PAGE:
Hence just because Tunku Rahman said so does not make it correct and the same goes with the issue of whether Malaysia is a Secular State like what Tunku Rahman said.
People also like to quote Tun Dr Mahathir Mohamad who said that the Constitution is silent on the gender, race and religion of the Prime Minister. This means an Indian Hindu woman can also become the Prime Minister of Malaysia. And if you read the Constitution this, of course, is correct.
What Dr Mahathir failed to state was that by convention and tradition that may not be possible. For that matter the Constitution is also silent about whether you must be straight or whether a gay person can become Prime Minister. The Constitution does not address the sexual orientation of the Prime Minister.
No doubt the law states that sodomy is a crime. You can get arrested and jailed for sodomy. But you cannot get arrested and jailed for being gay. Hence what is to stop someone who is gay from becoming the Prime Minister?
Sodomy has nothing to do with being gay. You can be straight and still get arrested for anal sex with your own wife. So the crime is for the act of sodomy and not for being attracted to someone of your own sex. And this means gays can become the Prime Minister of Malaysia as long as they do not get caught for sodomy.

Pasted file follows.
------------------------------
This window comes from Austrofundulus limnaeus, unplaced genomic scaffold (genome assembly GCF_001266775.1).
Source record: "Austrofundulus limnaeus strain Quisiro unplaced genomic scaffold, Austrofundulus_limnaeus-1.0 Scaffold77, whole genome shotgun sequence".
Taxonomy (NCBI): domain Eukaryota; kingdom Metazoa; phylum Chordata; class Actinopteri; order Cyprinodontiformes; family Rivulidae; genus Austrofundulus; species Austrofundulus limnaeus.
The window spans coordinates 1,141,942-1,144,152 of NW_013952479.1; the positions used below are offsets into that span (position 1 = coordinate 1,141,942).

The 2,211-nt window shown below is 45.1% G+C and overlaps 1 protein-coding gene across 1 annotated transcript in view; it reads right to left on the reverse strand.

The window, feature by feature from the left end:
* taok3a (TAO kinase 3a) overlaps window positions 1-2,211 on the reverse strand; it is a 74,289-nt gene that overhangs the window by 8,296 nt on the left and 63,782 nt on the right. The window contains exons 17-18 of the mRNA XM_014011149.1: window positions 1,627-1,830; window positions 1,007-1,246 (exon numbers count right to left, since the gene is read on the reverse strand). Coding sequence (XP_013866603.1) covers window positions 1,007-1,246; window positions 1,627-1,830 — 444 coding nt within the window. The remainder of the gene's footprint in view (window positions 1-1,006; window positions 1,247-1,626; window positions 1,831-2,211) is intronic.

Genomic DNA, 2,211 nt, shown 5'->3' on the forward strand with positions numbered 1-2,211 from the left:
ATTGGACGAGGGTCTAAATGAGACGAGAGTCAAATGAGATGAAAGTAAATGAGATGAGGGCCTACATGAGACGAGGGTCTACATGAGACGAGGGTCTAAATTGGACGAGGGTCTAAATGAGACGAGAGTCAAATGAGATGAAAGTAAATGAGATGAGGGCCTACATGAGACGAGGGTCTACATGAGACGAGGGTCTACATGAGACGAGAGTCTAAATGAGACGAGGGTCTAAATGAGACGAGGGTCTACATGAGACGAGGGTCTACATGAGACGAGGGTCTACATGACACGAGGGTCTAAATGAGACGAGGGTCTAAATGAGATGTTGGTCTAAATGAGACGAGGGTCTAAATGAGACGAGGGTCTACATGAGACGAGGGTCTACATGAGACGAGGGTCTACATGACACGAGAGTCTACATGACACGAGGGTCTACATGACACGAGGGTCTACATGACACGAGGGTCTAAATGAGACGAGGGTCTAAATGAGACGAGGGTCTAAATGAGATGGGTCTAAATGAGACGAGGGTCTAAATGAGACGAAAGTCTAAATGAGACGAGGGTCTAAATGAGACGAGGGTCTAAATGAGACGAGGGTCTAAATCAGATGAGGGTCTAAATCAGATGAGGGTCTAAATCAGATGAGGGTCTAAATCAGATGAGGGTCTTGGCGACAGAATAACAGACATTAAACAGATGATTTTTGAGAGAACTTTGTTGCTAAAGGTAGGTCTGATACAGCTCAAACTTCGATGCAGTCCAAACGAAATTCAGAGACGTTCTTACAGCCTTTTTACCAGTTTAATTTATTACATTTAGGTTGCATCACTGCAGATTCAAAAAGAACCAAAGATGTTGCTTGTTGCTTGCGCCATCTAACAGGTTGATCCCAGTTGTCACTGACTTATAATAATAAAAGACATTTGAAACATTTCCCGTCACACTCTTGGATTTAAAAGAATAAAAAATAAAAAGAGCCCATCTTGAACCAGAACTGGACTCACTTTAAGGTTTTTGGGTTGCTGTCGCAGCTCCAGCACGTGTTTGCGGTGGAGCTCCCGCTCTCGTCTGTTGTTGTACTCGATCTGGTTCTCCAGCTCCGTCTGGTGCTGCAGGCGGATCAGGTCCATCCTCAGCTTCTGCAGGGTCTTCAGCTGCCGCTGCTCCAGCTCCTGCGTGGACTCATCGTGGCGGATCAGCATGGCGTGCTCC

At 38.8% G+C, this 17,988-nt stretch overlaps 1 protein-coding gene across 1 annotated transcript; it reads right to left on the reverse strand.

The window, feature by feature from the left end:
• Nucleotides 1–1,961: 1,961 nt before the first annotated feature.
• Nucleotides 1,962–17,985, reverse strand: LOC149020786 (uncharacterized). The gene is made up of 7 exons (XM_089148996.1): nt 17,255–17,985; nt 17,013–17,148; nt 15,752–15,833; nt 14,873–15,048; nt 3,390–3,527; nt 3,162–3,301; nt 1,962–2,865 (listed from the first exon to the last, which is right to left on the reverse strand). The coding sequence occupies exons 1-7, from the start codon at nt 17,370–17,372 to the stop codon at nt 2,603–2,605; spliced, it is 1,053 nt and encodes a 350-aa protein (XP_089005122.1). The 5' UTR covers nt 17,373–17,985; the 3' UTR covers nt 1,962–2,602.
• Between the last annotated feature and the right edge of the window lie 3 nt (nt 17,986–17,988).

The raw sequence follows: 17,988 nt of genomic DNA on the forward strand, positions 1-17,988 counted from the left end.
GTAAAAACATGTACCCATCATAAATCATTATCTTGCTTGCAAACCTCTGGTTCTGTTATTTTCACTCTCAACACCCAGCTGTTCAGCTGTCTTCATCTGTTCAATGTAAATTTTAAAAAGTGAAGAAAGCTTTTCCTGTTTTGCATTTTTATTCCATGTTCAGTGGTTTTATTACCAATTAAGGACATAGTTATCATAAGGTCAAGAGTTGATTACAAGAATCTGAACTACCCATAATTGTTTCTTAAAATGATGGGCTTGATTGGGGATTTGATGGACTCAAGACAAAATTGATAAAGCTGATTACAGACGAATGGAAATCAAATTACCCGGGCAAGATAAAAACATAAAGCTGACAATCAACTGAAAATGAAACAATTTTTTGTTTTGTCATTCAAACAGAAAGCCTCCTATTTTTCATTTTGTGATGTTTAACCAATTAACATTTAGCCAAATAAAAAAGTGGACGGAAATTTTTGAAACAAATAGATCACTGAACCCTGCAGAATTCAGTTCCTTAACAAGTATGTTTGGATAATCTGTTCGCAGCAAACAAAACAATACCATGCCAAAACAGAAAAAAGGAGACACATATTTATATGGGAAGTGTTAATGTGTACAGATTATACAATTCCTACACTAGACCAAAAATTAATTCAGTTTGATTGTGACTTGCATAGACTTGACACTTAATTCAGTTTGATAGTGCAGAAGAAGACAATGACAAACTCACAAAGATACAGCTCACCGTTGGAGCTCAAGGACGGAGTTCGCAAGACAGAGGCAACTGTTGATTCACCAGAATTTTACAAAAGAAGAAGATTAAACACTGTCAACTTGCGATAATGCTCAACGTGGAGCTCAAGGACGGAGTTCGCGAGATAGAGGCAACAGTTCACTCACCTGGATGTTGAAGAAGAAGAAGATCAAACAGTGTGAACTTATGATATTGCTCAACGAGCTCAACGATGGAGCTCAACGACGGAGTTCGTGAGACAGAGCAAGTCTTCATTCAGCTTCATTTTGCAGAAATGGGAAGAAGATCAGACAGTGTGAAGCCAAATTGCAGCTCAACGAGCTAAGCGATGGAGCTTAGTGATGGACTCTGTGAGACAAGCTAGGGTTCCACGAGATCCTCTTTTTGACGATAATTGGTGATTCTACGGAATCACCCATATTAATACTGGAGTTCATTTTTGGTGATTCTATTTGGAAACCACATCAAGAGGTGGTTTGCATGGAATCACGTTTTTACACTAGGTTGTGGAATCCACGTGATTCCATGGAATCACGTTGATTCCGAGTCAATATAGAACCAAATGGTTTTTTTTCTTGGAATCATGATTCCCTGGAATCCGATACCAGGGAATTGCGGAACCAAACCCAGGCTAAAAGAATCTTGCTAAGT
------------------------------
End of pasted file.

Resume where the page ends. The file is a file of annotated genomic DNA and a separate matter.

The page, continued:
But let us be realistic here. Even though the Constitution is silent on whether only straight people can become Prime Minister, by convention and tradition it would be impossible in the year 2015 for gays to be accepted as Prime Minister. Even in more advanced and progressive countries like the US or the UK they are not ready for such things.
State laws of those states with Sultans stipulate that only Muslim-Malays can become Menteri Besar. It does not stipulate whether that person must be male or female. But how do you determine whether that person is really a Muslim? The yardstick, of course, would be that that person was born of Muslim parents.
That is well and fine. If your parents are Muslim then you are Muslim and, therefore, you can become the Menteri Besar.
But how do you know whether that person is a Muslim, other than by birth? What if that person is a closet Atheist, like some people are closet gays? Do you know whether that person really believes in God or is he pretending to believe in God because it would be suicidal to declare you are an atheist?
No potential Menteri Besar has ever been given a lie detector test before his appointment as Menteri Besar was confirmed. Hence only he and God know whether he is a theist or atheist. We just have to take his birth certificate as the evidence.
Okay, enough digressing. If you want to quote the Constitution, law, and so on, be more specific. Which Article in the Constitution are you referring to? And what does the sub-Article say. For example, the Constitution says you have the right of assembly, however…you have the right to propagate your religion, however…you have the right of association, however…etc.
It is like in the US. You have the right to bear arms, however…you may not shoot your wife in the head because she overcooked your steak. So your rights are not absolute. They are conditional.